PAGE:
The Carnevale di Putignano, Puglia, Italy

Be enchanted by the art in Apulia, also known as Puglia; from the cave churches to Romanesque cathedrals, castles of Federico II and the treasures of the Baroque. Immerse yourself in a fabulous sea along 860 kilometers of coastline with cliffs and Caribbean like beaches down south Lecce. Discover wild nature in national parks and protected areas of great importance and if you are looking for sports and fitness, this is the place with hiking trails, cycle routes, horse riding, golf courses, spas and water-sports. The region has always been one of Italy’s traditional tourist destinations, but it is becoming increasingly popular with travelers who want to discover the area’s varied charms: baroque towns, white-washed trullo houses, olive groves and orchards, blue sea and beaches, plenty of sunshine and excellent cuisine.
The region is rich in its offer of spiritual places and rituals related to the tradition and devotion, with patronal festivals and pilgrim routes, such as the Via Francigena, common name of an ancient road and pilgrim route running from France to Rome. Enjoy great food and quality wine such as: the bread of Altamura DOP, capocollo of Martina Franca, Cisternino bomblets, the extra virgin olive oils and Primitivo wines, Negroamaro and Nero di Troia. Enjoy the events offered throughout the year, from big festivals to music concerts, from film festivals to art exhibitions. And, if you’re in Apulia for business, there are many things for you in store. You will find conference centers, exhibition centers, meeting rooms and quality catering services. Visit Apulia, from Gargano to Salento, passing by the Imperial Apulia, Bari and the coast, the Magna Greece, Murgia and Ravines and Itria Valley, and you will be amazed. Much could be said about any of such areas in Apulia.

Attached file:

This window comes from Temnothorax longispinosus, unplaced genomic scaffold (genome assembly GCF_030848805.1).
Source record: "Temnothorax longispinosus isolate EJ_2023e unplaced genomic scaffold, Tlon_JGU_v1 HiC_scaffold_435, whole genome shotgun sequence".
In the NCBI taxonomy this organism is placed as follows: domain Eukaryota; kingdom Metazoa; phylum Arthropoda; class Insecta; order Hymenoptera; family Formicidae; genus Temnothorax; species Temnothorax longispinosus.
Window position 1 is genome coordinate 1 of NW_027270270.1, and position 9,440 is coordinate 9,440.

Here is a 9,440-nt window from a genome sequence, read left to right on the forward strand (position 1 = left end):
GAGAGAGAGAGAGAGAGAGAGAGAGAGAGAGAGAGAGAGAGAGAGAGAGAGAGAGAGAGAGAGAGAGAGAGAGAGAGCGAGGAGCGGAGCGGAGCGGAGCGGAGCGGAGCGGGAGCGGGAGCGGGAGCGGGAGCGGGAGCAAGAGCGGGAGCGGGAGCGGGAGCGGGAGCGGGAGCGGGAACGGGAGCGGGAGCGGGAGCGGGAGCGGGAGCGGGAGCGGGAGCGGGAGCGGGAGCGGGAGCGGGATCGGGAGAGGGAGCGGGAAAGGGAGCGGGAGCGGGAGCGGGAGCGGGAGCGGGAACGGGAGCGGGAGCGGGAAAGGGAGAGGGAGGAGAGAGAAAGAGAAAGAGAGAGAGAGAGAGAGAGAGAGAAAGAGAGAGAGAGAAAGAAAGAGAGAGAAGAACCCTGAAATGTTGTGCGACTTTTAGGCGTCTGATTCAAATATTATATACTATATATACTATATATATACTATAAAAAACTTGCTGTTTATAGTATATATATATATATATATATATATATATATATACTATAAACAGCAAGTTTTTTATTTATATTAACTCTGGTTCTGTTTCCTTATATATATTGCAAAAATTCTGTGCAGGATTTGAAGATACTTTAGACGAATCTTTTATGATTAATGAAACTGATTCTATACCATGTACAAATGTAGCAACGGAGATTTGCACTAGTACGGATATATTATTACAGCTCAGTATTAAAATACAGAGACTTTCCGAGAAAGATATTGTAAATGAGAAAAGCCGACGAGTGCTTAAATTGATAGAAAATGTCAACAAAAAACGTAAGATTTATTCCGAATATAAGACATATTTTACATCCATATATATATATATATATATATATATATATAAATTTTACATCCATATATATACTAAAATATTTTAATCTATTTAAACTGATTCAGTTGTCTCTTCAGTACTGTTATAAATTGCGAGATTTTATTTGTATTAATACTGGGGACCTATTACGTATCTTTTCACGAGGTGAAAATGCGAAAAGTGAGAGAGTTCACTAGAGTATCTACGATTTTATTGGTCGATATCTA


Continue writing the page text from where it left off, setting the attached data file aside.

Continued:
Puglia Beach, Italy

Puglia Beach, Italy

Carnevale di Putignano

The Carnevale di Putignano is one of Puglia’s most important popular festivals held in Putignano, which is famous for its long-standing Carnival Traditions . It is not only the longest Carnevale in the world, but also, one of the oldest.

Putignano is located in a great hillside location, situated in the Murgia of Trulli and caves, at a height of 375 m above sea level. The area ranges from 293 to 456 m above sea level, with a change in elevation of 163 m above sea level. The territory consists of a series of terraces composed of layers of limestone positioned on irregular levels.